Rapid climate change means that sea-level rise will change the map centuries after food web and population crashes occur, and after climate has shifted into some different heat-distribution mode. Sea-level rise is the least of our problems, so I don't care at all about that very gradual change, nor do I care much about Polar Bears at the top of the food chain--except as a lesson for other species in the top trophic level--hint, hint. I care more about the web of life that supports today's biodiversity, which evolved and refined itself during the Tertiary and Quaternary Epochs, and I worry about the consequences, to the stability and population of our species, from a growing extinction rate across many trophic levels.

===

 

 

But acidification alone is reason enough to keep CO2 levels in the atmosphere moderated to within limits set during the Quaternary Epoch, when humans evolved from Lucy-like creatures.

 

This is evidence that we already have been geoengineering the planet and "controlling the climate," however unintentionally it may have been. We've had "dominion" over nature for more than 6 millennia now (I read somewhere). Between agriculture and our many uses of fire (from mining to forestry to warfare), man has remade the surface of the planet several times over, cumulatively. Check out Pyne's "Cycle of Fire" books, especially "Vestal Fire," as well as "Changes in the Land" by Cronon or "Larding the Lean Earth" by Stoll, and of course "1491" by Mann. They used forests--not coal--back then to fuel the Copper, Bronze, or Iron Ages, and for making pottery, quicklime plaster, glass, and for shipbuilding and resins, pitches, and tars.

 

As a species that controls fire and land use/agriculture, we are perfectly suited to intentionally geoengineer the planet, and to maintain this finely tuned, heaven-on-earth that finally evolved here. The question is whether or not we should accept our dominion, and start geoengineering the planet intentionally.

 

I do believe in advocating for the maintenence of our planet's highly evolved ecosystem services, which support biodiversity and also are critical to society's sustainability; it's the moral imperative.

 

~

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CaptainPanic, (sorry I can't get the name and date thingy to work. The old quote=username was easier, for me at least. :D )

 

Nobody says that CO2 is the "primary" driver of climate.

Our average temperature on earth is 15°C, or 288 K.

 

CO2 accounts for only a few degrees of all those 288 degrees. But it only takes a few to change so much. Of course the sun provides the heat, and accounts for a huge majority of the heat balance. And although water is somehow largely kept out of all the discussions on the internet, I don't think any climate scientist would say that water is not at least as important as CO2 for our climate. The water circulation on earth transports huge amounts of heat.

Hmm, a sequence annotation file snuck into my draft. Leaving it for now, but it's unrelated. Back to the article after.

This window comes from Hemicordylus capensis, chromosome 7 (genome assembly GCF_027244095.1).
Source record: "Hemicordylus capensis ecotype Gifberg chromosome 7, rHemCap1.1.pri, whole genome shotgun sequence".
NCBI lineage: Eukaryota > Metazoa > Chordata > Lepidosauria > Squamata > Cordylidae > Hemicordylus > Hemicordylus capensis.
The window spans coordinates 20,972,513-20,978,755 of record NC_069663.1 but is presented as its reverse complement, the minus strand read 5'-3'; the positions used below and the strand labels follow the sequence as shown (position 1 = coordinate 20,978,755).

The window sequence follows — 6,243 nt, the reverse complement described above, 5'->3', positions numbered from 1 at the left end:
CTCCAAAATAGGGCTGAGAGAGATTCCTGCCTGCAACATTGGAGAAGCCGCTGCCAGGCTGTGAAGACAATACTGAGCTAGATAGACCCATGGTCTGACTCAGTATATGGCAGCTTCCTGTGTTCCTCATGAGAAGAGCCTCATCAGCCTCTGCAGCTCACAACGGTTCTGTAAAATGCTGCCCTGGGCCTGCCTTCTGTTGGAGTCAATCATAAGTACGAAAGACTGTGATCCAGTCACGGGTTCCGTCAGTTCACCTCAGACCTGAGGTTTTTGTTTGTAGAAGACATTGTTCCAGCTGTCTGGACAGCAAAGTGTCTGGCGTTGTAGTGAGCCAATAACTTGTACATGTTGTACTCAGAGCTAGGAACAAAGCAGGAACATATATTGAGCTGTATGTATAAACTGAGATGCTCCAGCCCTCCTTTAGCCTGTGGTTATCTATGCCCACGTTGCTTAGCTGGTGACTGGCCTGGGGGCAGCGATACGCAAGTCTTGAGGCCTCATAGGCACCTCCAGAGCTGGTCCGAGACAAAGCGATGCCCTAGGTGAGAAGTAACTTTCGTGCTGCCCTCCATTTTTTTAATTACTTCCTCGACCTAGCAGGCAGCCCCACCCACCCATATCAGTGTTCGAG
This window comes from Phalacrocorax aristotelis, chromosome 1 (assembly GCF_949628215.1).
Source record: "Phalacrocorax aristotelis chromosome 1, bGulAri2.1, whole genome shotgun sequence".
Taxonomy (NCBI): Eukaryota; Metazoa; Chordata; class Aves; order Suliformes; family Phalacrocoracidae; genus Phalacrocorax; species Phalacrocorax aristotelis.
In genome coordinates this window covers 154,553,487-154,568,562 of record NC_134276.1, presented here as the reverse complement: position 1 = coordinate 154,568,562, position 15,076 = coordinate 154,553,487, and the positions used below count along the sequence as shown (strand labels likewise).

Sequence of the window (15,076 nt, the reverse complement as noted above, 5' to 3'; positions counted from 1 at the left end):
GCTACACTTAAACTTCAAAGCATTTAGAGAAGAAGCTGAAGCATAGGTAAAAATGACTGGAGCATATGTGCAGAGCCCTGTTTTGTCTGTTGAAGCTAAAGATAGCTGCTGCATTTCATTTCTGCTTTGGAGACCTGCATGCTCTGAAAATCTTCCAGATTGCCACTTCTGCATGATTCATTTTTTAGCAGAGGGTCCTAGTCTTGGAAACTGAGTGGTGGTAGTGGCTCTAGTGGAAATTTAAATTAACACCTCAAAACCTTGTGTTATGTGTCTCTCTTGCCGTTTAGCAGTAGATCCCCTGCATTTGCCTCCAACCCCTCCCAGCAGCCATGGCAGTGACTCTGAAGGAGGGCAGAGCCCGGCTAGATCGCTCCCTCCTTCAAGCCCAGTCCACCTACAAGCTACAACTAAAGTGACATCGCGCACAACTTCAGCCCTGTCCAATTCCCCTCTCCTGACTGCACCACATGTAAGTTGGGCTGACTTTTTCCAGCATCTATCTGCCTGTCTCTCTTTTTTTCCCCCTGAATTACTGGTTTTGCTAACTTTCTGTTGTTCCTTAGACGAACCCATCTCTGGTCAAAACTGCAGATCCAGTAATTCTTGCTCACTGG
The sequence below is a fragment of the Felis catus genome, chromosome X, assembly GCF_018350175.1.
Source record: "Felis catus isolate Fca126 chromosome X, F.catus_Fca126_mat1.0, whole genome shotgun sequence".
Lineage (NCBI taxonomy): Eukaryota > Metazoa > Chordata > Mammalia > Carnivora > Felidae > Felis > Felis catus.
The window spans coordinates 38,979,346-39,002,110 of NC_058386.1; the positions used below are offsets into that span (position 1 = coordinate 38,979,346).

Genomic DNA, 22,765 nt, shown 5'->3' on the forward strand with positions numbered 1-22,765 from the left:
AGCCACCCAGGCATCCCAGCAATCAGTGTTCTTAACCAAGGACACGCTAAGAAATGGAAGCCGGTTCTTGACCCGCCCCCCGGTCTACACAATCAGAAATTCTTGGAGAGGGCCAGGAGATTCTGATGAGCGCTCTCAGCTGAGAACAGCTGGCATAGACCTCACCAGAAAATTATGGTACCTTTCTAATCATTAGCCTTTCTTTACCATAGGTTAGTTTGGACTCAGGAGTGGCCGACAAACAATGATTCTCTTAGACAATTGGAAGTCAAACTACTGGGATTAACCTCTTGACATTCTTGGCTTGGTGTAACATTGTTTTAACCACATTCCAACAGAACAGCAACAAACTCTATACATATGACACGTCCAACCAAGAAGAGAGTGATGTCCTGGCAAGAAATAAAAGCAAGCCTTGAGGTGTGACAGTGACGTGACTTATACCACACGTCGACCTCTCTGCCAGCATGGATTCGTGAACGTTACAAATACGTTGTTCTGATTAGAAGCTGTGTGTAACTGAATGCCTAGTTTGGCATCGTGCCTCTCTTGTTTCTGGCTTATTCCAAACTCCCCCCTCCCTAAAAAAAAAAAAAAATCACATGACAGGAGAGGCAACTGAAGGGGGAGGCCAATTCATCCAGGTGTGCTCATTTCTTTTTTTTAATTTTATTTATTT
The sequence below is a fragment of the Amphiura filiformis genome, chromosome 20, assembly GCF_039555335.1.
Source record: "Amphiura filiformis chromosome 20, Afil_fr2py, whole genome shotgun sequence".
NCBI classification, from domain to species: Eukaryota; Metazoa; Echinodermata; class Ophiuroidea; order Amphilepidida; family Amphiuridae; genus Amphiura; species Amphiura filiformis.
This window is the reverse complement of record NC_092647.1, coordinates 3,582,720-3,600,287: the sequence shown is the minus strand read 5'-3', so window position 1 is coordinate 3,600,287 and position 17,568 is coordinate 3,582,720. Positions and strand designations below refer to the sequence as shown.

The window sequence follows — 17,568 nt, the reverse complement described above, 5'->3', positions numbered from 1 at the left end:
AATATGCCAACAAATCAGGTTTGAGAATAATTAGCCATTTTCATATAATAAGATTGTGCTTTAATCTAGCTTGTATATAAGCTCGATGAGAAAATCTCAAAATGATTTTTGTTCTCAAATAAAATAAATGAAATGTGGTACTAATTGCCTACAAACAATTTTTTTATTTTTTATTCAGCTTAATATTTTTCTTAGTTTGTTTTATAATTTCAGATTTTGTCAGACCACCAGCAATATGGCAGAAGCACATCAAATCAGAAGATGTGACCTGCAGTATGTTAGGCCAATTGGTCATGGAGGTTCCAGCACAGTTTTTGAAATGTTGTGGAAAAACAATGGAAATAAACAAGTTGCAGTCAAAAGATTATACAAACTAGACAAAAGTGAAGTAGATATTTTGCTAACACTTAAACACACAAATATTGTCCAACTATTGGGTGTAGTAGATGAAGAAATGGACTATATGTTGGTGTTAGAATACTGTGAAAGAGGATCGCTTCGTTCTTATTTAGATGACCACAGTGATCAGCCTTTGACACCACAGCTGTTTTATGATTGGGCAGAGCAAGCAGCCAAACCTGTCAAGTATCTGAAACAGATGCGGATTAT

It's a typical argument for this discussion that you use there... but I think it's false. I think you put words in the mouth of the climate sciences, and then refute the words that you put in there yourself. I think that's called a straw man.

 

Alright, "Primary driver of climate change", is that better? And if you don't think that it is the main forcing factor, then why the push to reduce it? The world has warmed some .8 degrees in the last 150 years or so. If CO2 is the main forcing for this, then we can expect much higher temps in the future and we could be in trouble. However if CO2 is a minor contributor and the majority of the change is natural then attempts to constrain or reduce CO2 will have little effect on future temps and are basically pointless. This is the argument we are having in Australia right now with the gov wanting a "Carbon Tax". Without the major players in the world doing it as well, then all we will do is add a massive tax burden and make our industries uncompetitive in the world markets while having effectively zero effect on the climate.

 

This isn't a strawman, if you haven't heard comments that "CO2 has swamped natural forcings", then you haven't been listening for the last 10 years or so.

 

http://en.wikipedia.org/wiki/File:Radiative-forcings.svg

 

BTW, water vapour doesn't get mentioned because it is considered a feedback and not a forcing. The Sun, Aerosols and CO2 (along with other GHGs) are forcings, pretty much everything else is considered a feedback.

 

I never heard any climate scientist say that the climate is a constant value. I think this argument is false as well, because you put words in the mouth of others. I think that's another straw man.

 

What climate sciences say is that climate is changing faster than ever - so, they say there is an acceleration on top of the natural changes. And that's probably because of us, because of the CO2 we put in the atmosphere. This is also disputed, I know, and some say the sun accounts for ALL the change of the climate. Some say that the CO2 gas, which is able to absorb heat, is not in the balance at all. As a chemical engineer, I think that's weird to say the least. It's like saying that double glazing will not provide a better insulation for a house compared to single.